Lofoten, for example, is harvested from from glacial lake water in the Lofoten Islands, and Mills says the glacier itself is over 10,000 years old. In other words, when you sip this naturally lightly carbonated water, you’re tasting a pristine liquid that maintains the same properties it did those thousands of years ago (side note, you should Google “Lofoten Islands,” because ohmygod, gorgeous). The company Lofoten even worked with the Norwegian government to address concerns about fracking in their country, according to Mills, and is, furthermore, a carbon-negative operation. Not only that, but the bottle is so regularly counterfeited due to the water’s sheer excellence, the company has been forced to include a QR code on each one to ensure it’s the real deal.

The Socosani water comes from the Peruvian Andes, where it bubbles up from spring sources that dot the path of an underground volcano. OK, that sounds faux-thrilling for a story about water, but it’s true, and it’s weirdly romantic. When Mills popped the cap off this also-naturally-carbonated water, it bubbled and fizzed for several minutes before quieting. Its journey through subterranean lava rocks and such proved more than worth it, as Socosani not only tastes incredibly clean and distinct, but sort of bright and acidic and mineral-heavy in a satisfying way.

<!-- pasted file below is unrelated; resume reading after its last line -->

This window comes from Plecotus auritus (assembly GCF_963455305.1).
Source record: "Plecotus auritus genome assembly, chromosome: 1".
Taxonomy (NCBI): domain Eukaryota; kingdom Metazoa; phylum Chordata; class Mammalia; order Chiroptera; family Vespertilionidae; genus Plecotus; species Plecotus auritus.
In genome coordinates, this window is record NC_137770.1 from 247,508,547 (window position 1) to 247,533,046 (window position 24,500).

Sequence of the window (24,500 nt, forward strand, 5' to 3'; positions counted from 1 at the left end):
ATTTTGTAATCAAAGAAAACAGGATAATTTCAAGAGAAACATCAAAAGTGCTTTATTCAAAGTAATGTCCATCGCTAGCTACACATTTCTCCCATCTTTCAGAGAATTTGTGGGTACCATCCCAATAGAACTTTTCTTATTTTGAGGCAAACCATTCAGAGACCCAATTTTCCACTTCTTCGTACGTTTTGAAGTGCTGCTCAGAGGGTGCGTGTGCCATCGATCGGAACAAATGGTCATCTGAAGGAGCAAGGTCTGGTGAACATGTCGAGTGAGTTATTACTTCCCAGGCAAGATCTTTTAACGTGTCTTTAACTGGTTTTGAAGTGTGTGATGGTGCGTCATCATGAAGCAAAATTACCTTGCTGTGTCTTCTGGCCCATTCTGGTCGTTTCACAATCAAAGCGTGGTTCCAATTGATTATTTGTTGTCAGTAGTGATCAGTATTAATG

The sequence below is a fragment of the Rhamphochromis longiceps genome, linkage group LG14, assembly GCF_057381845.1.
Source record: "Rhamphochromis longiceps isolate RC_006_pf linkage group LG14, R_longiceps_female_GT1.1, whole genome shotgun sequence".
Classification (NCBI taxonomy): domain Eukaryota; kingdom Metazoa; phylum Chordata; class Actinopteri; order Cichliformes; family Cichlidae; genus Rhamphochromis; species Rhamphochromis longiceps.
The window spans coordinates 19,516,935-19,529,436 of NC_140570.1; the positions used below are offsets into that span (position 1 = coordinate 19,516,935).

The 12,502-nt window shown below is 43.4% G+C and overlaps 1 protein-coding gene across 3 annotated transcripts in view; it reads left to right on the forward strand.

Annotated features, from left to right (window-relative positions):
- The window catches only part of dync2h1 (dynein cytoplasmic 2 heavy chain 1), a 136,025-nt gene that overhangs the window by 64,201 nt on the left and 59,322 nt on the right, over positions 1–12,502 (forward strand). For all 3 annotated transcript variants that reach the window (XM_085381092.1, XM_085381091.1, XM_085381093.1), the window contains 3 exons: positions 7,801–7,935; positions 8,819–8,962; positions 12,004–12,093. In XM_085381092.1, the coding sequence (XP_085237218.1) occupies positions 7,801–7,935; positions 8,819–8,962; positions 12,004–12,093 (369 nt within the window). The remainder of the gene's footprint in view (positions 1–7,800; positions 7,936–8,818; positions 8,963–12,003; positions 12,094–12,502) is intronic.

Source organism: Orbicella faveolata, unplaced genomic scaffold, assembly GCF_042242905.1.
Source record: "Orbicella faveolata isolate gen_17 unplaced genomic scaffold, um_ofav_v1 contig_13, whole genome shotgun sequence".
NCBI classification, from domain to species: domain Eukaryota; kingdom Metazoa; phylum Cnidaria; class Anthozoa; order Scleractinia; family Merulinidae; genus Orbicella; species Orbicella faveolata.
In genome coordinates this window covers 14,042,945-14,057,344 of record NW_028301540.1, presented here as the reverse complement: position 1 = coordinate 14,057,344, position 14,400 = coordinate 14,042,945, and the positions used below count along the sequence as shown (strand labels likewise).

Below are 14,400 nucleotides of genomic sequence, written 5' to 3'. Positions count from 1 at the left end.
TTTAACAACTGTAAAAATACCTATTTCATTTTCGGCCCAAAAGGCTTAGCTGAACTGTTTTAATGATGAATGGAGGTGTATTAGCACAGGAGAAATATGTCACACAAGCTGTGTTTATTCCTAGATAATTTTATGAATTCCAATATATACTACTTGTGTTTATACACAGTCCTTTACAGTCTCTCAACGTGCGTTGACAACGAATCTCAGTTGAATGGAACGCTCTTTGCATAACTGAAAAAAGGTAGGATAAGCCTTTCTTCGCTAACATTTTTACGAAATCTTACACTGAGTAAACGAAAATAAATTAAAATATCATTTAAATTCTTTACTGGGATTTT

Lastly, we tried Greece’s Souroti, another mildly acidic water with a secret weapon: small amounts of lithium. This one, Mills says, is a personal favorite, and I can see why: After even a few small sips, I felt incredible. Now, we can chalk this up to a very tired reporter finding himself properly hydrated for the first time since 1997, or we can give credit to the lithium. Either way, Mills says, Sourotis is not for everyone and some of her clients have balked at its properties. I, on the other hand, heartily recommend it, both as a flavorful and hydrating water, but as the sort of experience that sticks with you afterwards, all the way to an afternoon coffee date with an old buddy whom you tell about the lithium and then they say you look great, so maybe you should drink some more of that stuff.

So get pumped, because Mills hosts a tasting this week at REMIX featuring that Peruvian volcano water, plus others from Italy and the Iberian Peninsula. Mills particularly notes that the Vichy Catalan brand was a favorite of the artist Mucha, and that the Lurisia water is sourced from a cave deep in the Alps, making it one of the purest waters available. Which brings us to another point: Pricing is a bit of a moving target. One must think of these waters almost like they think of wine, and Mills will have more information about what costs what, what is available and so on at the event. For real, though, any pricepoint is fair to feel so quenched.

Fine Water Tasting with Marti Mills: 11 am Saturday, June 25. $35 REMIX Audio Bar 101 W Marcy St., (505) 803-1949